There is no official 1994 passenger count yet from Cruise Line International Association (CLIA), possibly because some member lines are reeling from what may be a dismal fourth quarter.
According to CLIA Chairman Al Wallack, "We are trying to decipher," the softer-than-usual fourth quarter. Some lines, he added, are recalculating their final quarter numbers, mostly because of juggled or sold ships, resulting in capacity decreases. In fact, the fourth quarter was inundated with deep discounts, including two-for-one deals, that seem to have found their way as far into 1995 as May and June.
And, following a year where repeaters outstripped first-timers, cruise lines will have to find passengers for the almost 9,000 new berths coming on line, translating into a 3 percent capacity increase for 1995.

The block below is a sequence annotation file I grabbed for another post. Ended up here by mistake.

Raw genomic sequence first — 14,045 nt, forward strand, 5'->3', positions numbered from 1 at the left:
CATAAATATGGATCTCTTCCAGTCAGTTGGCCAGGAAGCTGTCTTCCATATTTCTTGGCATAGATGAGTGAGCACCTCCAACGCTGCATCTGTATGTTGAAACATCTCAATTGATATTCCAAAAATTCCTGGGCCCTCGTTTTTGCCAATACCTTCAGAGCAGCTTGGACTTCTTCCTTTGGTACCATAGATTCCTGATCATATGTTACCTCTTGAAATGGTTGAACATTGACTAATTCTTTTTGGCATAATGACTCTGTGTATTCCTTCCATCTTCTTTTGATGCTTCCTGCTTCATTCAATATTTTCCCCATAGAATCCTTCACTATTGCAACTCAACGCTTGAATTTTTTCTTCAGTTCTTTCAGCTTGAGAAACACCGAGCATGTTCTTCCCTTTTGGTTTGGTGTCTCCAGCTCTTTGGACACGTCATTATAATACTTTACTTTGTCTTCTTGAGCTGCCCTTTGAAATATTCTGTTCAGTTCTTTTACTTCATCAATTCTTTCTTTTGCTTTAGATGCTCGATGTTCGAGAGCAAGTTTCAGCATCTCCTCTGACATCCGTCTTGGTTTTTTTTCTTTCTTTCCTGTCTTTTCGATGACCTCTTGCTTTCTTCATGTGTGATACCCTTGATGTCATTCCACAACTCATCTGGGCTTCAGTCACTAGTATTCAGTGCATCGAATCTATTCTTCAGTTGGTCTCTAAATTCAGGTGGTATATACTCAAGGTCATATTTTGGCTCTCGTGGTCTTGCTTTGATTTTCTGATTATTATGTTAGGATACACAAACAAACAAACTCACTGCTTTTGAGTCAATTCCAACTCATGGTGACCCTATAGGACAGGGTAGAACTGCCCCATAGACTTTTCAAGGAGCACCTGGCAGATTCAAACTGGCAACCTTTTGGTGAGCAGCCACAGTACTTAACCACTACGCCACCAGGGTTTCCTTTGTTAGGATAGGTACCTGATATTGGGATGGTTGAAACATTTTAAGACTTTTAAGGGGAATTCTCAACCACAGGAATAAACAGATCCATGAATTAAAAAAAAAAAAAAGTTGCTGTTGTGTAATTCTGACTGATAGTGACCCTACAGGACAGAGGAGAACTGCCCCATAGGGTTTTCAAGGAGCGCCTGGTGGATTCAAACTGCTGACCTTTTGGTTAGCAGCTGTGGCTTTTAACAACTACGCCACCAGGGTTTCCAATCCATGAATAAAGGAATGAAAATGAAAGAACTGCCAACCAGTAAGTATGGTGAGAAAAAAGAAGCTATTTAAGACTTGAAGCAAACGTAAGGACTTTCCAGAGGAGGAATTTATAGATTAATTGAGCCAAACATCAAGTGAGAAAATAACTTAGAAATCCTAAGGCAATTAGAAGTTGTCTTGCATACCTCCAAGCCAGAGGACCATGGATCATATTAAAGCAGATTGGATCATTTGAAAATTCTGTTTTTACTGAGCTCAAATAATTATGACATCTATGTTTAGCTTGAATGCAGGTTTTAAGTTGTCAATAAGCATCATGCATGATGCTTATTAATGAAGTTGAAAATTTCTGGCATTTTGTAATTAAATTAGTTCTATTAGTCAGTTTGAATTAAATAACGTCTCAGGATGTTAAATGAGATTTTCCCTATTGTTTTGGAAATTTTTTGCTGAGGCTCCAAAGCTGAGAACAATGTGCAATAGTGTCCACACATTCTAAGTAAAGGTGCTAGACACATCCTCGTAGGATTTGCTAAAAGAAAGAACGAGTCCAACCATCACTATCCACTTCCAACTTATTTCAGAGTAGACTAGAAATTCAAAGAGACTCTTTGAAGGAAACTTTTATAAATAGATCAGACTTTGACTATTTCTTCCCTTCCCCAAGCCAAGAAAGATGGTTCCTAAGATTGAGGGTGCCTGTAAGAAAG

However, the first half year and the third quarter of 1994 were "pretty good and generally strong." respectively, said Wallack.
Unofficially, some industry forecasters anticipate that the final 1994 tally will fall short of CLIA's estimated 4.8 million passengers, citing about 4.5 or 4.6 million as more realistic. Given this scenario, the North American cruise market will have grown somewhere around 2-1/4 percent, maximum, over 1993's figure of 4.5 million.
Wallack said cruise buying for the fourth quarter was stymied by various events in 1994, such as the failure of health care reform and talk of social security benefits reduction early last year, which made senior citizens. big buyers of fourth quarter cruises, cautious with discretionary spending. Other contributing factors included the elections and low interest rates.
However, when final figures are in, Wallack believes, "the (passenger) growth will end up covering the additional 1994 capacity" of about 3,900 berths. But this may not take into account that some ships, including the Southward, FiestaMarina, American Adventure, and Crown Monarch, left the marketplace, lowering the actual number of additional berths to fill.